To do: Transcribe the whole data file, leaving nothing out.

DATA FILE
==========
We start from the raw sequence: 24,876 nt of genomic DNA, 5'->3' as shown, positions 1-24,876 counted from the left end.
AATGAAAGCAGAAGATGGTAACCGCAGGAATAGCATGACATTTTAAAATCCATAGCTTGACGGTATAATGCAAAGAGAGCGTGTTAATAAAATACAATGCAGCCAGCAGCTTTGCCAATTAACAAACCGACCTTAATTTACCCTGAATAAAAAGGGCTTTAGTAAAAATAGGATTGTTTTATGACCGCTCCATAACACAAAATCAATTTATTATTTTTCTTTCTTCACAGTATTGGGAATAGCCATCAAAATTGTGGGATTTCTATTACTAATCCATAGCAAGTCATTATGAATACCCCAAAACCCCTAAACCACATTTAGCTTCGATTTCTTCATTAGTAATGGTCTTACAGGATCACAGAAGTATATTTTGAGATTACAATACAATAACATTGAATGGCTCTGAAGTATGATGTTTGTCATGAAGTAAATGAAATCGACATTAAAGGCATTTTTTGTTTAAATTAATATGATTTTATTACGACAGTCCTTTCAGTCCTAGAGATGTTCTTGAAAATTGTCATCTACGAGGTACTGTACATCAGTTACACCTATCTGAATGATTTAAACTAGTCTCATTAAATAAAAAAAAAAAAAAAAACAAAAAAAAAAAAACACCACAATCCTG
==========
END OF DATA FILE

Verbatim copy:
We start from the raw sequence: 24,876 nt of genomic DNA, 5'->3' as shown, positions 1-24,876 counted from the left end.
AATGAAAGCAGAAGATGGTAACCGCAGGAATAGCATGACATTTTAAAATCCATAGCTTGACGGTATAATGCAAAGAGAGCGTGTTAATAAAATACAATGCAGCCAGCAGCTTTGCCAATTAACAAACCGACCTTAATTTACCCTGAATAAAAAGGGCTTTAGTAAAAATAGGATTGTTTTATGACCGCTCCATAACACAAAATCAATTTATTATTTTTCTTTCTTCACAGTATTGGGAATAGCCATCAAAATTGTGGGATTTCTATTACTAATCCATAGCAAGTCATTATGAATACCCCAAAACCCCTAAACCACATTTAGCTTCGATTTCTTCATTAGTAATGGTCTTACAGGATCACAGAAGTATATTTTGAGATTACAATACAATAACATTGAATGGCTCTGAAGTATGATGTTTGTCATGAAGTAAATGAAATCGACATTAAAGGCATTTTTTGTTTAAATTAATATGATTTTATTACGACAGTCCTTTCAGTCCTAGAGATGTTCTTGAAAATTGTCATCTACGAGGTACTGTACATCAGTTACACCTATCTGAATGATTTAAACTAGTCTCATTAAATAAAAAAAAAAAAAAAAACAAAAAAAAAAAAACACCACAATCCTG